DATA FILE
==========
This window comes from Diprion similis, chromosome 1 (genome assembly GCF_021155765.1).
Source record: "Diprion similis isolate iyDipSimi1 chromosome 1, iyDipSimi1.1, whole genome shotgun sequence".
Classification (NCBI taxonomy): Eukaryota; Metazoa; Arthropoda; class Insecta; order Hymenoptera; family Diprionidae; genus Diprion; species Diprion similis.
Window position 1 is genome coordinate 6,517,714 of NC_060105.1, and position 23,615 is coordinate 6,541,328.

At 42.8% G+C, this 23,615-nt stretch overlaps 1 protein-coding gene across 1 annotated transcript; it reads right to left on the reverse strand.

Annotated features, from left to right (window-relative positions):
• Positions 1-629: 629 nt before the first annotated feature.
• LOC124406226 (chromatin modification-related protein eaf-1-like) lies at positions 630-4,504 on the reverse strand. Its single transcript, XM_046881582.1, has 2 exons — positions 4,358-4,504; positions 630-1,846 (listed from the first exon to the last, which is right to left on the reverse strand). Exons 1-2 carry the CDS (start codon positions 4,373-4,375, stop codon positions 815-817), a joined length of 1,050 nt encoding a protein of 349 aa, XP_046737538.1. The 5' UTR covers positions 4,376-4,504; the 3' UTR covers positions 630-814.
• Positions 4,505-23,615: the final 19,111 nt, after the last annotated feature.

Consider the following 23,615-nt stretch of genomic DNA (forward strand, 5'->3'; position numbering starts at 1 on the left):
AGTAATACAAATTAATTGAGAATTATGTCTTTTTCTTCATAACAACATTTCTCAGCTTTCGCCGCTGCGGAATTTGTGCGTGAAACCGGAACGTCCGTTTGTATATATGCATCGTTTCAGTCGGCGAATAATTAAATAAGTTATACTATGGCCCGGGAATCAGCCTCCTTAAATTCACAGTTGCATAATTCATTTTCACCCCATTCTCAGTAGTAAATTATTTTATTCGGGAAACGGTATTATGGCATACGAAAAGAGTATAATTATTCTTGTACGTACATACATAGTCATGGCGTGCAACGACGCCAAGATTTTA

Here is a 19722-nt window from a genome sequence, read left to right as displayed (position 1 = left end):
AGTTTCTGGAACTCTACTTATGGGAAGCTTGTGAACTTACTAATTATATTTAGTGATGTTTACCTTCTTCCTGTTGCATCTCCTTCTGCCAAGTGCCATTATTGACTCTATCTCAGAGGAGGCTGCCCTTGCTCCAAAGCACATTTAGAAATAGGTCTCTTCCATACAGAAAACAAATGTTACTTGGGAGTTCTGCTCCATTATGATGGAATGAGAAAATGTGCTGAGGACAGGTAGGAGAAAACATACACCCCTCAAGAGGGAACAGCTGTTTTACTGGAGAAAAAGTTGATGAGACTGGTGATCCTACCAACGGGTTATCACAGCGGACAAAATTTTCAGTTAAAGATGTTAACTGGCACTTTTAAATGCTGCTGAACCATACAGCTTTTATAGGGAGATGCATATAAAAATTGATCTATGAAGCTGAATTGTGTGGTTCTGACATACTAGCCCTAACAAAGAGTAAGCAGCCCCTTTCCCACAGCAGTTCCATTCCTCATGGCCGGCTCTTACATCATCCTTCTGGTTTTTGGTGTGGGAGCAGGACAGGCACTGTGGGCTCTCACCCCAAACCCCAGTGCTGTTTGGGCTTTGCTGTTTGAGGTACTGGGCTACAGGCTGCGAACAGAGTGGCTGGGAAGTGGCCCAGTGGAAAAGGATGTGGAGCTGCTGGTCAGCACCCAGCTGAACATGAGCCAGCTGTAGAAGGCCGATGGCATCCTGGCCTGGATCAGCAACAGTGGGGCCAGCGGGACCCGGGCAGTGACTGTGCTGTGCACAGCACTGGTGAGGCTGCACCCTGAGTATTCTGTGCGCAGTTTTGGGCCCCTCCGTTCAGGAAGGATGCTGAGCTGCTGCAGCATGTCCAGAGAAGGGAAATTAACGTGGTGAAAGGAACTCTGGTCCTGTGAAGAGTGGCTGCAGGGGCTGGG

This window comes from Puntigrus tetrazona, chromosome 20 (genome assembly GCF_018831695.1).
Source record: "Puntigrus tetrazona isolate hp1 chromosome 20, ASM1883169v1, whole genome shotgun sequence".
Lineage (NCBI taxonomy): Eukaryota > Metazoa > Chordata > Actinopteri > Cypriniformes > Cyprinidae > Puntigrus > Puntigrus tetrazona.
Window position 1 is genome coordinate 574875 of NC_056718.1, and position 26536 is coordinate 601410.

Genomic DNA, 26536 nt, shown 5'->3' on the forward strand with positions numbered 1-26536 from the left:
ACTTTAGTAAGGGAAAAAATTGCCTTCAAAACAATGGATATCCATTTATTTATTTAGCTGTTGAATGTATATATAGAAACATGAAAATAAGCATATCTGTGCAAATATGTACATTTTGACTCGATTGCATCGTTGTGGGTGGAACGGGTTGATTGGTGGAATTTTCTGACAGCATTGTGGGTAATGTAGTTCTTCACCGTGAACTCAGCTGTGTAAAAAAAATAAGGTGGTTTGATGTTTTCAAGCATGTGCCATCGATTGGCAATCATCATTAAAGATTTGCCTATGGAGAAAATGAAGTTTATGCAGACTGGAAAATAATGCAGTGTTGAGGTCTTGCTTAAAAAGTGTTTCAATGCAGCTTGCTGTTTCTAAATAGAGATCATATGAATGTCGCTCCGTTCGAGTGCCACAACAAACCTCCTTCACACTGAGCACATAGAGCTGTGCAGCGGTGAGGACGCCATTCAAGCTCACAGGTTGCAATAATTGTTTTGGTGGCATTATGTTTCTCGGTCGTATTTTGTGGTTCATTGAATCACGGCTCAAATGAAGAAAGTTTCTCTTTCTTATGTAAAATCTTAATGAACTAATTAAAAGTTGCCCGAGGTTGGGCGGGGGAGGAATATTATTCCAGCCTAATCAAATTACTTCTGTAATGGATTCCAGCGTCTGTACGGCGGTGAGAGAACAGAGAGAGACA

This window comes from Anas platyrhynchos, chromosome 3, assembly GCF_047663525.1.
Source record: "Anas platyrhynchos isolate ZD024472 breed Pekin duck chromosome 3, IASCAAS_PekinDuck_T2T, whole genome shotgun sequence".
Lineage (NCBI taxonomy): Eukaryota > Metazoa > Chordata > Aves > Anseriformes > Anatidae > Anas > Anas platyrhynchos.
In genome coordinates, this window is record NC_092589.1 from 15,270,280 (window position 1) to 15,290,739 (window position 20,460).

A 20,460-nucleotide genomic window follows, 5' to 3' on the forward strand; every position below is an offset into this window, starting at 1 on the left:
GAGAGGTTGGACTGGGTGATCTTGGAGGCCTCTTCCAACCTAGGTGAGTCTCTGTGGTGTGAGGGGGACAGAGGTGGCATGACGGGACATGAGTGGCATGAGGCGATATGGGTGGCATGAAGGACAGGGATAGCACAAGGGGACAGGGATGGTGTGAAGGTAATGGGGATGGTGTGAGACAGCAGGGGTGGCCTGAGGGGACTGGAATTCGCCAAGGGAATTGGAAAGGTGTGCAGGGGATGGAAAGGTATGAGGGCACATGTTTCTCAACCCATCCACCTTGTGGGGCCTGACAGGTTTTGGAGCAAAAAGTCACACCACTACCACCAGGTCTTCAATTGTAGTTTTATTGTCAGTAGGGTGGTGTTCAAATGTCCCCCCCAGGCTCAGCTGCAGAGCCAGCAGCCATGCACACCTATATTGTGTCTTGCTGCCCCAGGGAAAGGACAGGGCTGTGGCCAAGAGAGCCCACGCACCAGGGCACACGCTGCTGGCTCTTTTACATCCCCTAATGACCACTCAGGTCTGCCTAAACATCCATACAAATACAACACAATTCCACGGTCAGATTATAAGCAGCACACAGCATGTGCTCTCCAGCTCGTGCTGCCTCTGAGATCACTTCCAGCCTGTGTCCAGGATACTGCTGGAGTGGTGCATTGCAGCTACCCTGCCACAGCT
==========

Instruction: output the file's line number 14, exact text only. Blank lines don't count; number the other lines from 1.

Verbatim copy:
This window comes from Puntigrus tetrazona, chromosome 20 (genome assembly GCF_018831695.1).